What Next for Brocade?

Arthur Cole

Most public corporations adopt one of two strategies when releasing quarterly earnings statements.


If the news is good, you focus on the past-on why earnings were strong and how you managed to get everything right. If earnings were poor, you focus on the future-how changing market forces or repositioning strategies will produce better results down the road.


For Brocade this quarter, however, there is very little wiggle room in the past, present or future. The very fact that fourth-quarter sales rose by nearly a third over the same period last year is almost an afterthought considering the fact that HP, a leading contender for the purchase of Brocade, decided to acquire 3Com instead. That bit of bad news from the past has now shifted attention to the future, namely: what will Brocade do now?


Perception being a powerful force in business-more powerful than reality, some might argue-CEO Mike Klayko tried to put the best spin on the recent sale rumors, arguing that the company was not really being shopped around and couching the whole thing as "misinformation." Funny how no one tried to correct this "misinformation" three weeks ago when it was driving up the company stock price.


But hey, that's all in the past. The present and the future are what count now, and on that score, the company at least seems to be making the most of the hand it's been dealt. In the crowded Ethernet sphere, there's little chance it will unseat Cisco in terms of market dominance, but at least it has a broad-enough portfolio that can be leveraged across multiple markets. Take the new CER 2000 router, for example. With one product, the company can target the metro carrier edge market, MPLS service providers and small data centers and branch offices.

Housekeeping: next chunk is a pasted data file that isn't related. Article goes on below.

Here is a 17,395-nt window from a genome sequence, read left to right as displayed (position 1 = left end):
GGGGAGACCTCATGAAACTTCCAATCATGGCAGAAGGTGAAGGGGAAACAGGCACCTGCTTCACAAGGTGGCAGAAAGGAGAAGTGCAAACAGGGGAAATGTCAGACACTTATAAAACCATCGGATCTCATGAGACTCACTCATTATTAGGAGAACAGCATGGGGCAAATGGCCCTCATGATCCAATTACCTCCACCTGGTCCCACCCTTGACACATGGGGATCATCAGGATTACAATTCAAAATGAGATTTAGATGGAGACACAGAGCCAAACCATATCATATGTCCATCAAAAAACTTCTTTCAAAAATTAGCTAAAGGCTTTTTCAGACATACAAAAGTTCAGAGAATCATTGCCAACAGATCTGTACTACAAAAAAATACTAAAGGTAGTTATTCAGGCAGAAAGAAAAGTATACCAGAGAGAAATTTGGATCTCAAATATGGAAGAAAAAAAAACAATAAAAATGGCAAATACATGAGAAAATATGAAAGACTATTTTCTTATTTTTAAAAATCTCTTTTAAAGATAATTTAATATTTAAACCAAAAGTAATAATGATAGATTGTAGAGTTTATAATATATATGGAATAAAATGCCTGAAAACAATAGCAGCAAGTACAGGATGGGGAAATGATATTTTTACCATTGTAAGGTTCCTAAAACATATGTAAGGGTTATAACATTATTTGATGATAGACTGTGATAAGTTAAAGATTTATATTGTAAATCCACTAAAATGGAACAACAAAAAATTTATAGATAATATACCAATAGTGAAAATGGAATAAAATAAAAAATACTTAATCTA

The company also has the fact that even with 3Com under its wing, HP still does not have an FCoE switch, which is a crucial component in enterprises' converged networking strategies. I expect we'll be hearing a lot more of Brocade's FCoE portfolio, such as the new FX8-24 and FCoE 10-24 blades, in the coming year.


The upshot here is, all is not lost for Brocade. The company probably will have a tougher time moving its DCX Backbone switch now that HP has 3Com's technology in-house, but competition in that space is bound to be tough anyway.


Of course, if Brocade sees fit to continue as a standalone networking company, the pressure will be on to do that one thing better than anybody else.



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